This was pretty enjoyable to do, despite having to input coordinates
It felt a little like a “learn by doing” crash course on the shape. It gives me the idea to create some learning resources in a similar style for common shapes such as the L-group or J-group.
Maybe it’s better to say in advance that it helps the participants learn something and is not just a test (and I think the goal of this research study, ultimately, is to help people learn stuff like math?) so that a participant wouldn’t worry about failing to solve some questions.
Also the problems are too difficult for ddk. IMO participants below 5k can hardly benefit from this set of problems. Maybe you could indicate that at the beginning, too.
well here i am. though only a go player in south sudan rather than a south sudanese go player
I completed the survey. Or should I say, the tsumego exercise-book. (I feel a bit like I was tricked into taking a crash-course on the ********’ ******.)
Thank you for presenting these great go problems. I have two questions:
- Can I subscribe somewhere to be informed when the study is published? I like reading math papers, psychology papers, and more than anything papers about go, so a study about mathematical psychology in go problems should be very interesting to read.
- Are the go problems available somewhere? I make flashcards with go problems so that I can easily study a few go problems everyday, so if you have the source with the problems in text-form I would love if you could share it.
I do have some criticism about the way the survey is presented.
My first criticism is about the need for spaces in the solutions. Why? Why do you need spaces? Do you know how much longer it takes me to type in “A1 A2 B1 B2” as opposed to just “a1a2b1b2”? Why are spaces so important if coordinates are always alternating letter/digit/letter/digit anyway? Please don’t make spaces mandatory.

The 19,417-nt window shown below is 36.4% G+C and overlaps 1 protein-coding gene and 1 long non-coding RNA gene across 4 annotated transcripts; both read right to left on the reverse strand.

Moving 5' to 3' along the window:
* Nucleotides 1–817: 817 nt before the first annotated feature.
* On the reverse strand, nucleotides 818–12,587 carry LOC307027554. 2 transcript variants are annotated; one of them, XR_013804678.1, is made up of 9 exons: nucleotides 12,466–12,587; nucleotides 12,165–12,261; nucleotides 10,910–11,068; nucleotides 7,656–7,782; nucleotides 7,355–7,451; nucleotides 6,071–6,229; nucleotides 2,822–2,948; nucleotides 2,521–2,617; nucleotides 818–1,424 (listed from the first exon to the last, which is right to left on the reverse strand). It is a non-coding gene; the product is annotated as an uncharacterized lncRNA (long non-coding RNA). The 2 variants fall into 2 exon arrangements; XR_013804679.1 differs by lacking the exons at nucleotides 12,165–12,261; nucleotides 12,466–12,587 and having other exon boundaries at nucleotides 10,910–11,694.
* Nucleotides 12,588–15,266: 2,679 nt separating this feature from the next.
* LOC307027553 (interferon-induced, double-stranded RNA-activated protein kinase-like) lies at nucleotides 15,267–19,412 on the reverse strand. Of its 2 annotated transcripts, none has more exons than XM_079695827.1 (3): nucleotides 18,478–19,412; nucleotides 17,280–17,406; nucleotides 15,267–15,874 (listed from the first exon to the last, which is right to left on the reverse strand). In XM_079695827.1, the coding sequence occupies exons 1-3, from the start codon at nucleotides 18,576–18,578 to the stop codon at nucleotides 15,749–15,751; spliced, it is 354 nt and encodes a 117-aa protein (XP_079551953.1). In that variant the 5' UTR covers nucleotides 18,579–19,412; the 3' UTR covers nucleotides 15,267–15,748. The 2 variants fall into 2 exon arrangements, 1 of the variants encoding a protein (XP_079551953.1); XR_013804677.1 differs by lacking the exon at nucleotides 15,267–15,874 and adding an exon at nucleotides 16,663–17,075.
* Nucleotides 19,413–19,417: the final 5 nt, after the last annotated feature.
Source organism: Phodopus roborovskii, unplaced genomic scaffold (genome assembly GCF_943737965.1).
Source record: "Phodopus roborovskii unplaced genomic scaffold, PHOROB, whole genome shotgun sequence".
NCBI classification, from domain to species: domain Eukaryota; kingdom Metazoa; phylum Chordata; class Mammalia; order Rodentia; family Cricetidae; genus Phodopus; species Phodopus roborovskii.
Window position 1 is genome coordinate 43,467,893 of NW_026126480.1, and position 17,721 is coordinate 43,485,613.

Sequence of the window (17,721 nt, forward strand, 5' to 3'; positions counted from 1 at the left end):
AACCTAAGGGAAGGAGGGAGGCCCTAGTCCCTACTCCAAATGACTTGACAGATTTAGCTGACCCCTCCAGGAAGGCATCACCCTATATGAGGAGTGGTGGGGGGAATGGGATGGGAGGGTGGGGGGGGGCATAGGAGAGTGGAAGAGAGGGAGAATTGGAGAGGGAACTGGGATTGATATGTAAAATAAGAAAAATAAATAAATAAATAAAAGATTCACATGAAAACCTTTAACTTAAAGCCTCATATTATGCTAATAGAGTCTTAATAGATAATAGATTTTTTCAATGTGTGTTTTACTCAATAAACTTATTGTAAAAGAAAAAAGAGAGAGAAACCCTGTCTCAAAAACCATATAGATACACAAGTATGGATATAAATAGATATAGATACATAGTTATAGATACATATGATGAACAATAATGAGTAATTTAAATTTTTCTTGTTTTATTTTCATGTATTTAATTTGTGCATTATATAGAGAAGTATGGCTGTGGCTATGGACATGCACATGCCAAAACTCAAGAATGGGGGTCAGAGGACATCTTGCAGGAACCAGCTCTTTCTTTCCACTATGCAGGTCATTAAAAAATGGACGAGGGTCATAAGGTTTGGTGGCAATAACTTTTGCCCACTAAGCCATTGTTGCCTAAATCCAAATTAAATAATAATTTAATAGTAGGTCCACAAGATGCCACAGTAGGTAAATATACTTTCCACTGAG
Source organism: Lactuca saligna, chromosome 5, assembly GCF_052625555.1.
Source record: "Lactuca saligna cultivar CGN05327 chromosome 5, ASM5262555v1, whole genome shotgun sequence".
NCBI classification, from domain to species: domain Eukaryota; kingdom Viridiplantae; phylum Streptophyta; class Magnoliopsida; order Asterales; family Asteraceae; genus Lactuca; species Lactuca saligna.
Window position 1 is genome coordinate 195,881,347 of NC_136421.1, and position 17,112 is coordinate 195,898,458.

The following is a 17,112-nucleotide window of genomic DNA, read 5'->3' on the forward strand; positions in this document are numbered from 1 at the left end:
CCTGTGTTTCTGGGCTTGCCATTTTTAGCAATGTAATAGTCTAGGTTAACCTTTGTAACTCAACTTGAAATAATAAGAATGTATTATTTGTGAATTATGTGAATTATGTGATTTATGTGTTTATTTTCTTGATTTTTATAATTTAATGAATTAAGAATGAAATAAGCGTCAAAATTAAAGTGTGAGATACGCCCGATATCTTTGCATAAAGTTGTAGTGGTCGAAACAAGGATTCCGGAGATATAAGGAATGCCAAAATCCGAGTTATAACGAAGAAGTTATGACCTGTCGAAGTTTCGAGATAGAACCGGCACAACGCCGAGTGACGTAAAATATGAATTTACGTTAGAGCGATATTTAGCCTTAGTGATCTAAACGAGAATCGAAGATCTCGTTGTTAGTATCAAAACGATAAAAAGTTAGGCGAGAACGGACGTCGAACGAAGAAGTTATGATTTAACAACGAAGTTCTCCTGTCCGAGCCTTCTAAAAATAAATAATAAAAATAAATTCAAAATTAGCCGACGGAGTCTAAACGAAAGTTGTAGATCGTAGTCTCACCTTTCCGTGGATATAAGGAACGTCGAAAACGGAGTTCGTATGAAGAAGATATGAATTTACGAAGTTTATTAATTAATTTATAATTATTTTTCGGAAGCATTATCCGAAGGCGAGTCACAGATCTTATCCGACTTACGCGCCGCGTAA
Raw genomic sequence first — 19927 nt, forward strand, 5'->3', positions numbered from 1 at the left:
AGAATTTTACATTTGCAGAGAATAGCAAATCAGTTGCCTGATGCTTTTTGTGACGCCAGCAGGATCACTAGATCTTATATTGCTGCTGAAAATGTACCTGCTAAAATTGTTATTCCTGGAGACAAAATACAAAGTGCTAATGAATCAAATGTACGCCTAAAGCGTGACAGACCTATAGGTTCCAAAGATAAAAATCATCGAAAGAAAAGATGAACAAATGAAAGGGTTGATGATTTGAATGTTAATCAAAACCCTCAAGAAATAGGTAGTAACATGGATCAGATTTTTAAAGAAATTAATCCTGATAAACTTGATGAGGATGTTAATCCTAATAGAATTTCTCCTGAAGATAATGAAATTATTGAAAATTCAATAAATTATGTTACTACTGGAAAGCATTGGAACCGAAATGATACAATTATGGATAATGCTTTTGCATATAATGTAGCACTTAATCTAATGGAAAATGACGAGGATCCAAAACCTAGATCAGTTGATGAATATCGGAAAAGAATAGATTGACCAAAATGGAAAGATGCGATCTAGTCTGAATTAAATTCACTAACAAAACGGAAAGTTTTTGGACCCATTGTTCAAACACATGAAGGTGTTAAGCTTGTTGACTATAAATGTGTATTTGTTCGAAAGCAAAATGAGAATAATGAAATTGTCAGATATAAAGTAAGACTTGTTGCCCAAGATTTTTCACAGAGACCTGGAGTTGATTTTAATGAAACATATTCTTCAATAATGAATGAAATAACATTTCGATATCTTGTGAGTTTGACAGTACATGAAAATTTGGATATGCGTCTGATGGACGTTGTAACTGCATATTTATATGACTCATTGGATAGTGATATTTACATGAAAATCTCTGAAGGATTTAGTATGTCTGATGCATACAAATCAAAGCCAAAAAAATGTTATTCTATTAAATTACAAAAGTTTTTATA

My second criticism is about the need to guess correctly black’s response. For at least two of the problems, I got a wrong answer because my first move (white) was correct, but my second move (black’s response) was “wrong”. Black died in the end anyway. How am I supposed to guess which way you expected me to kill black?
As a side-note, the introduction of the survey was “The problem is always: ‘White to kill’. The solution of any problem can be unconditional life, seki, ko, unconditional death.” That doesn’t make a whole lot of sense for me. White to kill, results in unconditional life or seki? If that is possible, just say “White to play”, not “White to kill”. It’s not important but I’m pointing it out anyway.
Cheers, and thanks again for this fun problem collection.
you can see all the problems and the correct responses at the end of the questionnaire,
For further requests and clarifications, here are our emails
Thank you very much for your participation and your support.
Yes, we intend to publish an article on the results of this study, in case it will be my care to highlight it in this forum. Also, for further requests and clarifications you can contact me or Andrea at the addresses we provided in the survey
Just to mention, at least one of the problems I got incorrect because the correct solution involved a line I recognized quickly was doomed, and didn’t consider the line I wrote (which of course was also doomed, because the problem ended in death), all this to say, it’s hard to be sure if the input is correct for some problems. Be careful of the conclusions you draw from this exercise. Not to mention the similarity of problems will lead people to certain solutions based on the order they’re given.
Yes I’m ddk and yes I got all of them wrong, but dad-gum-it I deserved that one lol
Aaah, UniPD, la mia Alma Mater (più o meno) xD
I got 10 / 17. Carpenter’s square is so tricky